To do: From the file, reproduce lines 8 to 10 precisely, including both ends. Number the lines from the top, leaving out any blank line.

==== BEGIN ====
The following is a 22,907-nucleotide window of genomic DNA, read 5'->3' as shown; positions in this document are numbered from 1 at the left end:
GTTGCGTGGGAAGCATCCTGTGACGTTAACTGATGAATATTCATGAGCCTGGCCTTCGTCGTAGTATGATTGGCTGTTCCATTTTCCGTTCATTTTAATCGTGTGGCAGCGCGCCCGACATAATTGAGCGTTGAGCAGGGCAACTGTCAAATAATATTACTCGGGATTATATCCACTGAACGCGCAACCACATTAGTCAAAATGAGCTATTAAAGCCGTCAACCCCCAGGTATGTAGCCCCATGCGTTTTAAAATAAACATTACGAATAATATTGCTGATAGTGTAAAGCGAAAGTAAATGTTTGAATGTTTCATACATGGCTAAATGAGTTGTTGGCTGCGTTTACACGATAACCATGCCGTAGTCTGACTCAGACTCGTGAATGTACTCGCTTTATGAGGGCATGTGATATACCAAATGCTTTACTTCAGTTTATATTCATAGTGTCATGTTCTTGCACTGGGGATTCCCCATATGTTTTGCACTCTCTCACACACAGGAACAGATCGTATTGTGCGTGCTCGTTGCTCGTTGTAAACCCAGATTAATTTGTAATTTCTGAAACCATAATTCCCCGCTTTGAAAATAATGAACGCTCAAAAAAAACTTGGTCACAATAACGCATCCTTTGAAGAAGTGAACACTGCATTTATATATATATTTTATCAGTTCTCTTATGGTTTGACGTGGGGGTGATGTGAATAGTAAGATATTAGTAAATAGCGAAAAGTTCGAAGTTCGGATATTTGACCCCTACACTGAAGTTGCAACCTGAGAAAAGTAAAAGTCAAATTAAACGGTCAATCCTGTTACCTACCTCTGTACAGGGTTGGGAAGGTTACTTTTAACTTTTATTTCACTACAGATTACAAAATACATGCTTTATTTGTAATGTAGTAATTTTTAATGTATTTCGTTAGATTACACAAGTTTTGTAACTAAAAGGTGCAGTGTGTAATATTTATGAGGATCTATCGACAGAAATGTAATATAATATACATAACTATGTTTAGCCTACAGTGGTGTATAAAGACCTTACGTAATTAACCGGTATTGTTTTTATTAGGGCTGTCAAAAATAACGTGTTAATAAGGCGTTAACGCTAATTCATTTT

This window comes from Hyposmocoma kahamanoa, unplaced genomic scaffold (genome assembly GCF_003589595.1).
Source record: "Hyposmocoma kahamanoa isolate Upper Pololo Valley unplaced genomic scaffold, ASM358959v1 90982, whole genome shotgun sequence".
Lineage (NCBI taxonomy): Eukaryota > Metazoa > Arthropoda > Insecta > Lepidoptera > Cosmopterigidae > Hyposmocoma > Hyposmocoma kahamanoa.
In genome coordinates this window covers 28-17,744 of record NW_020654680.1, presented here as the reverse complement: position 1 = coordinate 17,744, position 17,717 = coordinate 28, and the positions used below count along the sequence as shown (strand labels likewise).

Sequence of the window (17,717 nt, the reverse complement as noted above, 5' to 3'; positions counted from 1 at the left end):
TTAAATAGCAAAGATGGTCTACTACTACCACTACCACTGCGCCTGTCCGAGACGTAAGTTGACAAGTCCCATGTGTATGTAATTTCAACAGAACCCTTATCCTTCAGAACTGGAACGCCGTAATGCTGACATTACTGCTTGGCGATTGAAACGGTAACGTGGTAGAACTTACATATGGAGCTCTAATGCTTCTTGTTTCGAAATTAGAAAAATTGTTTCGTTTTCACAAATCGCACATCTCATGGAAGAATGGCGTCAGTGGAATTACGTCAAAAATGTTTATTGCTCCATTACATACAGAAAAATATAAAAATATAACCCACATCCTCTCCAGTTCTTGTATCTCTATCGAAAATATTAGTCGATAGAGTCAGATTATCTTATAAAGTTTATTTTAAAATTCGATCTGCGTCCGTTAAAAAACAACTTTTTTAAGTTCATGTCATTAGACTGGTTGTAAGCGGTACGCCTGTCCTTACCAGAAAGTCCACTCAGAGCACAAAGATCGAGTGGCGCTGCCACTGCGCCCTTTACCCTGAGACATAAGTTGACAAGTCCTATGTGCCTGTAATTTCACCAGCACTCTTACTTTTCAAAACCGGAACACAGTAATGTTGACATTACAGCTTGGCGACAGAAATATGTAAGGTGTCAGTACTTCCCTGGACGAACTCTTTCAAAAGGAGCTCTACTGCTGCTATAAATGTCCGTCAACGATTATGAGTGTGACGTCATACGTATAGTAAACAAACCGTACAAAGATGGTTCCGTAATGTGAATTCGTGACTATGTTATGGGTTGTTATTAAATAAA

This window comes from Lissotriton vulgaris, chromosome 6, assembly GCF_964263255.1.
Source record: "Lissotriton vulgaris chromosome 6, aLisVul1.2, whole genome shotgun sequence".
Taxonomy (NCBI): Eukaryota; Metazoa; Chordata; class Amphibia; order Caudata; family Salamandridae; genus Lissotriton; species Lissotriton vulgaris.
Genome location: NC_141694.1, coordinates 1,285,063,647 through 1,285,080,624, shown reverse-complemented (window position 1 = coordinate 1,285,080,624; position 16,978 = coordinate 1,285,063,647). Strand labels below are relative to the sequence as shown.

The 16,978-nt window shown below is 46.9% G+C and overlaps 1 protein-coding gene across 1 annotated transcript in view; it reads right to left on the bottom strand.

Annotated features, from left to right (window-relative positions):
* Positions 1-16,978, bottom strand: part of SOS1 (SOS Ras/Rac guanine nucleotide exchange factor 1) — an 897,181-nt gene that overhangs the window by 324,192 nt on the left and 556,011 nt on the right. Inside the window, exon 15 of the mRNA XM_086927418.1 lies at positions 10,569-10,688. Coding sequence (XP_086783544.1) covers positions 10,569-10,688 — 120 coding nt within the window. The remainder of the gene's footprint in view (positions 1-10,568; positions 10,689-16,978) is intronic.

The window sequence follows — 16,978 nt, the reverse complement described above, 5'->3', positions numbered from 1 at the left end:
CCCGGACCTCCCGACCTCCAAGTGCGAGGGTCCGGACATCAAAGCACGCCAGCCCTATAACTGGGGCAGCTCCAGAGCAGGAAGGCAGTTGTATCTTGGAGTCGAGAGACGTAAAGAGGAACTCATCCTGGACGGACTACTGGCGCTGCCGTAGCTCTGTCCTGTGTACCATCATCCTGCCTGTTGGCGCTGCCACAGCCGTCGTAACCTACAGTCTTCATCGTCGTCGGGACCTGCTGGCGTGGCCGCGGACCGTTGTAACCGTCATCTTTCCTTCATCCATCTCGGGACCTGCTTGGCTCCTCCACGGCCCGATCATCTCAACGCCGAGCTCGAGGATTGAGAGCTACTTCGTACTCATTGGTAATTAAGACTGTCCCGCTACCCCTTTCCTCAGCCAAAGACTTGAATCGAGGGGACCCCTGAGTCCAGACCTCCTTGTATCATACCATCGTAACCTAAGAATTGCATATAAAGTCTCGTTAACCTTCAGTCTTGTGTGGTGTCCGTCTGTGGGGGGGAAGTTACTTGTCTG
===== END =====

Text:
TTAAATAGCAAAGATGGTCTACTACTACCACTACCACTGCGCCTGTCCGAGACGTAAGTTGACAAGTCCCATGTGTATGTAATTTCAACAGAACCCTTATCCTTCAGAACTGGAACGCCGTAATGCTGACATTACTGCTTGGCGATTGAAACGGTAACGTGGTAGAACTTACATATGGAGCTCTAATGCTTCTTGTTTCGAAATTAGAAAAATTGTTTCGTTTTCACAAATCGCACATCTCATGGAAGAATGGCGTCAGTGGAATTACGTCAAAAATGTTTATTGCTCCATTACATACAGAAAAATATAAAAATATAACCCACATCCTCTCCAGTTCTTGTATCTCTATCGAAAATATTAGTCGATAGAGTCAGATTATCTTATAAAGTTTATTTTAAAATTCGATCTGCGTCCGTTAAAAAACAACTTTTTTAAGTTCATGTCATTAGACTGGTTGTAAGCGGTACGCCTGTCCTTACCAGAAAGTCCACTCAGAGCACAAAGATCGAGTGGCGCTGCCACTGCGCCCTTTACCCTGAGACATAAGTTGACAAGTCCTATGTGCCTGTAATTTCACCAGCACTCTTACTTTTCAAAACCGGAACACAGTAATGTTGACATTACAGCTTGGCGACAGAAATATGTAAGGTGTCAGTACTTCCCTGGACGAACTCTTTCAAAAGGAGCTCTACTGCTGCTATAAATGTCCGTCAACGATTATGAGTGTGACGTCATACGTATAGTAAACAAACCGTACAAAGATGGTTCCGTAATGTGAATTCGTGACTATGTTATGGGTTGTTATTAAATAAA

This window comes from Lissotriton vulgaris, chromosome 6, assembly GCF_964263255.1.
Source record: "Lissotriton vulgaris chromosome 6, aLisVul1.2, whole genome shotgun sequence".